• Workers do not need to use specific words to request an accommodation to begin the interactive process. Once an employee requests an accommodation, use the interactive process.
  • Limitations may be minor and may be associated with an uncomplicated pregnancy and may require accommodations that are easy to make.
  • A worker may need different accommodations as the pregnancy progresses, they recover from childbirth, or the related medical condition improves or gets worse.
  • For assistance identifying possible reasonable accommodations, consult the Job Accommodation Network (JAN) (https://askjan.org/). JAN is a free, expert, confidential service that helps workers and employers with reasonable accommodations.


Can employers require that the employee or applicant provide information from the employee’s health care provider about the limitation? In many instances under the PWFA, a discussion with the applicant or employee may be sufficient and supporting documentation will not be needed. Employers also should keep in mind that it may be difficult for a worker to obtain information from a health care professional early in pregnancy.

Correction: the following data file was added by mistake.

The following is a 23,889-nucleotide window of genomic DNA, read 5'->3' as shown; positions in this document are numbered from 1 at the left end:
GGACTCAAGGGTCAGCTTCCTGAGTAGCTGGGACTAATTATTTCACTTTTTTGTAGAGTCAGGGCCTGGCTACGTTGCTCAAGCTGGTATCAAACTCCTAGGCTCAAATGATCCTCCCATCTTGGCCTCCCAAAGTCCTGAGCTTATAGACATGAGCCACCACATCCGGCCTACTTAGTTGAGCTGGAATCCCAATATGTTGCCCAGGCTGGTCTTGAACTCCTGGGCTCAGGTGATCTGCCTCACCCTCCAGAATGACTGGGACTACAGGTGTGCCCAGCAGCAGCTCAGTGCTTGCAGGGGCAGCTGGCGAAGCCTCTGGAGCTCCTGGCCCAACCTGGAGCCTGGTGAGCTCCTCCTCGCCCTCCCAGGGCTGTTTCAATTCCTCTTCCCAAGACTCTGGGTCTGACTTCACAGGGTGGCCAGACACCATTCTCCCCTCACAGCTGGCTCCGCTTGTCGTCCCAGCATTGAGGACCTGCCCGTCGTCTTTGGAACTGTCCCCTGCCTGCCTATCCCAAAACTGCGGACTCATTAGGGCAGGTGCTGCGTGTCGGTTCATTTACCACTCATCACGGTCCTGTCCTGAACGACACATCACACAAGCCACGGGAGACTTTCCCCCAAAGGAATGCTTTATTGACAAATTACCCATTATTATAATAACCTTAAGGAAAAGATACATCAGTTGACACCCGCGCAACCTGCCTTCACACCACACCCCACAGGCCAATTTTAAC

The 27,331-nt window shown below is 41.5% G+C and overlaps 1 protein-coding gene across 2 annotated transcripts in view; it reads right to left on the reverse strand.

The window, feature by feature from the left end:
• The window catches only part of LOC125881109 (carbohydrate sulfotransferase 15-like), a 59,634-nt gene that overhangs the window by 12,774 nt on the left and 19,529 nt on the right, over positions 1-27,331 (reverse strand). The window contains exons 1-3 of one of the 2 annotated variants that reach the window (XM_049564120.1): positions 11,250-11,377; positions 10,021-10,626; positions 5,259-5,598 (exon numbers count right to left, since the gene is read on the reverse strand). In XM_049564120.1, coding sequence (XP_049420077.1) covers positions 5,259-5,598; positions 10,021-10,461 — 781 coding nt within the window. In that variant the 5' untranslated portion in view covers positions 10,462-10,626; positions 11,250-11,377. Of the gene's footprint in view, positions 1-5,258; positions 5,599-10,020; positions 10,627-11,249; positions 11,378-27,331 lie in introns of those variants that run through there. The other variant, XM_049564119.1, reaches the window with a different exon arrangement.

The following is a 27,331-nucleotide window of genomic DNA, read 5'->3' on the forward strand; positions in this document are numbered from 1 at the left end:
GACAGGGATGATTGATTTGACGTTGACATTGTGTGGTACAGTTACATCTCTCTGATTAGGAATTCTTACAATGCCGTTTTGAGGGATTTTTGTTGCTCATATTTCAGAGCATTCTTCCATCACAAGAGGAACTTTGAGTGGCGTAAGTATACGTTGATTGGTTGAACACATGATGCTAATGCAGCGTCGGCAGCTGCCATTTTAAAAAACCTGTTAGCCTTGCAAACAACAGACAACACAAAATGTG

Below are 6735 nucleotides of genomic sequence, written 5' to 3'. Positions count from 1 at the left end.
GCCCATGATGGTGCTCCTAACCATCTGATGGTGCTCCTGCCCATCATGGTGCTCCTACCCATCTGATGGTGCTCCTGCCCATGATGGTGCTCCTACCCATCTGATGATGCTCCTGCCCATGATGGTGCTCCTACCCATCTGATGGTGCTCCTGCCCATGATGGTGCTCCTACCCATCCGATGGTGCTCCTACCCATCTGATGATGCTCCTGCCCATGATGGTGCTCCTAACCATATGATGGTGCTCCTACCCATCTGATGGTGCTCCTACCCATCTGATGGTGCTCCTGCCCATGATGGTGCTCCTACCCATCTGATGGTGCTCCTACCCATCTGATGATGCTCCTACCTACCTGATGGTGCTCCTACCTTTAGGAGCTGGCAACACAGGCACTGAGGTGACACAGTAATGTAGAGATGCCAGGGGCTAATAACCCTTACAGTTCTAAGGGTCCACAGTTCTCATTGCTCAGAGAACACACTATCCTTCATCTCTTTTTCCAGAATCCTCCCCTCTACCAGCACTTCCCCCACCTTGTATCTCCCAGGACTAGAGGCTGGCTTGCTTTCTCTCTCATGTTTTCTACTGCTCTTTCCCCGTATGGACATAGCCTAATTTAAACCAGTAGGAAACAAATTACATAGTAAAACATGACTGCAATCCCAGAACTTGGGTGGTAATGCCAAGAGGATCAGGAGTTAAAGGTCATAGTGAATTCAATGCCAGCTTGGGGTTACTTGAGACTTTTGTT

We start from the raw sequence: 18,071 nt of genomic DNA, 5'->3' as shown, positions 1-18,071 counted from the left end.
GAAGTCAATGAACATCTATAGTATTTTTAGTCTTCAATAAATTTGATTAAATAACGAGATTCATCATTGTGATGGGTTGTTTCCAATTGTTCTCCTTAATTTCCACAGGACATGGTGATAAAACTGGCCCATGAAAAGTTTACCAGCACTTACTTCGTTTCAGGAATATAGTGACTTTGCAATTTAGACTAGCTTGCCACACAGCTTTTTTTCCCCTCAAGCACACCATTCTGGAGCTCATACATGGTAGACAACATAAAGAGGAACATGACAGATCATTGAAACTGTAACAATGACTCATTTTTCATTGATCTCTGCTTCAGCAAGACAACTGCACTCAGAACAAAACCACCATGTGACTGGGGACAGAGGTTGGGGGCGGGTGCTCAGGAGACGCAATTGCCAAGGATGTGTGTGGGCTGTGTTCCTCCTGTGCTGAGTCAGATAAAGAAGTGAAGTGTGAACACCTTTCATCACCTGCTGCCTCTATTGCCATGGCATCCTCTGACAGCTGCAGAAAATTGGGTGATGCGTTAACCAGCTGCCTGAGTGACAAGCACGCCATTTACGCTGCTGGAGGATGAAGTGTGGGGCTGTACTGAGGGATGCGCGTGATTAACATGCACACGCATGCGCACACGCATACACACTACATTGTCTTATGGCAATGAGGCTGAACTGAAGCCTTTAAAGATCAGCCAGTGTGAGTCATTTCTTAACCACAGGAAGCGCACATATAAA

Although an employer is not required to seek medical information from an employee’s health care provider, the employer may seek information from the employee’s health care provider under limited circumstances. An employer may not require that the employee seeking the accommodation be examined by a health care provider selected by the employer.


First, seeking documentation must be reasonable under the circumstances for the employer.


  • In this regard, the PWFA is similar to California law in that both require the employer to be reasonable when requiring medical documentation from the employee.


The PWFA provides scenarios where seeking documentation is not reasonable: